Holmes then said, "I will add a few more facts about the owner.  He leads a sedentary life, has grizzled hair which was cut a few days back.  He applies lime-cream on his hair.  Now let me explain how I discovered all this.  It is simple."  Holmes put the hat on his head.  It came to rest on the bridge of his nose.  "He has a large head which means he has a large brain so he is probably quite intelligent.  The hat is of a make which was popular three years ago.  The ribbed silk and fine lining say much about its good quality.  If this man could buy a hat like this three years ago but couldn't afford to replace it with a new one since then, it means his fortunes have dwindled during this period.  The lower part of the hat's lining yields more clues.  The hair ends cut by the barber's scissors, and the odour of lime cream are suggestive.  The dust on the hat is not the grey and gritty dust of the street but the fluffy brown dust of the house.  Which means that he doesn't go out much.  The hat has not known a brush for at least a week indicating that his wife does not care for him.  The many wax stains on the hat also reveal that the gas has not been laid on in his house as it suggests the use of candles."  Watson's eyes widened with wonder.  "Holmes, your cleverness has no parallel.  But all this painstaking deduction seems to be a waste of time to me as no crime has been committed."  Holmes was about to say something when the door opened and Peterson came in, looking very excited.

      "What is it Peterson?"  asked Holmes.  "It is the goose, sir!" said Peterson.  Holmes said drolly, "What, has it come back to life?"  "No, sir.  But look at this.  We found it in the bird's crop when we cut it open."  He held out his hand to reveal a dazzling blue stone, smaller than a bean but of such striking purity and radiance that Holmes and Watson were left in no doubt as to its value.  Holmes whistled.  "This is no ordinary stone."  "Is it a diamond?  It cuts glass as if it is butter."  Holmes took the stone in his hands.  "Friends, behold the famed blue carbuncle.  For that is what it is," he said.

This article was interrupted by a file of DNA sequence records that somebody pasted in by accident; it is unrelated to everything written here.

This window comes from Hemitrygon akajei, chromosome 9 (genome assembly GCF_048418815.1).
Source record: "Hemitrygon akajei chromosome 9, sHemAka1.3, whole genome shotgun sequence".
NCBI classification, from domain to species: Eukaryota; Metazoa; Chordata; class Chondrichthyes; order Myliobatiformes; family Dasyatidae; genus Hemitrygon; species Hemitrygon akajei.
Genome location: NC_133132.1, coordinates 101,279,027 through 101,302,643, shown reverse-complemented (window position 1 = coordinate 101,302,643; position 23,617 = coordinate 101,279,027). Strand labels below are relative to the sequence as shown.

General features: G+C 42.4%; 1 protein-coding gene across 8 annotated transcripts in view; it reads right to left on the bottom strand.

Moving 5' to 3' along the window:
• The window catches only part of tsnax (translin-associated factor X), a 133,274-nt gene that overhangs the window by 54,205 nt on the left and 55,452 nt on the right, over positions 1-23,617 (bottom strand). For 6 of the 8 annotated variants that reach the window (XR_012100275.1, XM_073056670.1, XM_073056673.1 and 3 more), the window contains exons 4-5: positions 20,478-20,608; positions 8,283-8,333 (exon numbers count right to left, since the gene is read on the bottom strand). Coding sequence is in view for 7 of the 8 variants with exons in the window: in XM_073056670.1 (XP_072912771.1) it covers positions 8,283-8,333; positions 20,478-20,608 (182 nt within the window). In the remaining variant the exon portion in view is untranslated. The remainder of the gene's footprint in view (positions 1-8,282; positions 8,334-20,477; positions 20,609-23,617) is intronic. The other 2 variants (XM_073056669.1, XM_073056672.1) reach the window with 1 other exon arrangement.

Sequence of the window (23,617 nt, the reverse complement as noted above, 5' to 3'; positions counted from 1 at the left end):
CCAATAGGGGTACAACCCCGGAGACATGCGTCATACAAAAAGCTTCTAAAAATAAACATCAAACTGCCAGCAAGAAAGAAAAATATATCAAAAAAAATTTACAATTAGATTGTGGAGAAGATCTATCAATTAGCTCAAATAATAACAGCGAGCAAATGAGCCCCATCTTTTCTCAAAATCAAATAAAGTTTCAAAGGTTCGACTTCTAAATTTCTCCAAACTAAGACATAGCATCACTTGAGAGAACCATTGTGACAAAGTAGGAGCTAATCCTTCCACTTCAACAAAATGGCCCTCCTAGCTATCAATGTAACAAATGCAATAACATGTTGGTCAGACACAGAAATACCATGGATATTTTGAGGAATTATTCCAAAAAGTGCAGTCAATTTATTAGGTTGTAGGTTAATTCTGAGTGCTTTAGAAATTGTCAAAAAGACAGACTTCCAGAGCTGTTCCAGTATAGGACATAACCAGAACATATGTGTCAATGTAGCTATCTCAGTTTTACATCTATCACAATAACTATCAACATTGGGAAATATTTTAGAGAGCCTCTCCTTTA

Sherlock Holmes examine the stolen blue carbuncle which belonged to the Countess of Morcar
PHOTO: Sherlock Holmes examine the stolen blue carbuncle which belonged to the Countess of Morcar

In the larger and older jewels every facet may stand for a bloody deed. […] In spite of its youth, it has already a sinister history.
PHOTO: “In the larger and older jewels every facet may stand for a bloody deed. […] In spite of its youth, it has already a sinister history.”
Sherlock Holmes (The Adventure of the Blue Carbuncle by Sir Arthur Conan Doyle)

      Everyone fell silent as the implications of his words sank in.  It was well known that the blue carbuncle which belonged to the Countess of Morcar had been stolen recently.  The news had been splashed in all the newspapers and a reward of thousand pounds had been offered.  "The Blue Carbuncle! Good God!" exclaimed Peterson finally.  Watson asked, "It went missing at the Hotel Cosmopolitan, didn't it?" Holmes replied, "Indeed.  The theft occurred just five days ago, on December 22."  He went through the old newspapers and said, "The Countess was staying in the hotel at the time.  The attendant, James Ryder, had shown the plumber, John Horner, into her dressing room to carry out some repairs on the grate.  He had overseen the plumber's work for some time but after a while he left to attend to some work.  When he returned he found that the plumber had left.  He was shocked to find that the bureau had been forced open and the morocco casket in which the jewel had been kept was lying empty on the dressing table.  Ryder made a complaint and the plumber was arrested.  The Countess' maid, Catherine Cusack, also testified that she had rushed into the room hearing Ryder's cry of alarm and found things just as he had said.  But Horner had protested that he was innocent.  A search of his person and his lodgings yielded no results either.  Overcome by emotion, Horner had fainted when he was taken to court and had to be carried out."

      Holmes said, "What do you think, Watson?  Do you consider the plumber guilty?"  Watson scratched his head.  "I don't know, Holmes.  But it seems strange that the plumber is in prison and the stone ended up in the goose's crop."  "There is more to it than meets the eye.  To find out what happened we must trace the path the stone took from its casket to the goose's innards.  Come let's start our work," said Holmes eagerly.  The first thing he did was to place an advertisement in the evening papers.  It said that a goose and a black felt hat had been found at the corner of Goodge street and that Mr Henry Baker could collect them if he came to 221B Baker Street.  Holmes was sure that the man would come for his goose as he could not afford to pay for another one.  He also asked Peterson to buy another goose.  If Henry Baker did come in response to the advertisement, he had to be given a goose to replace the one which had been made a meal of by Peterson and his family.  "What about the stone?" asked Watson.  "It shall remain with me for the present," said Holmes.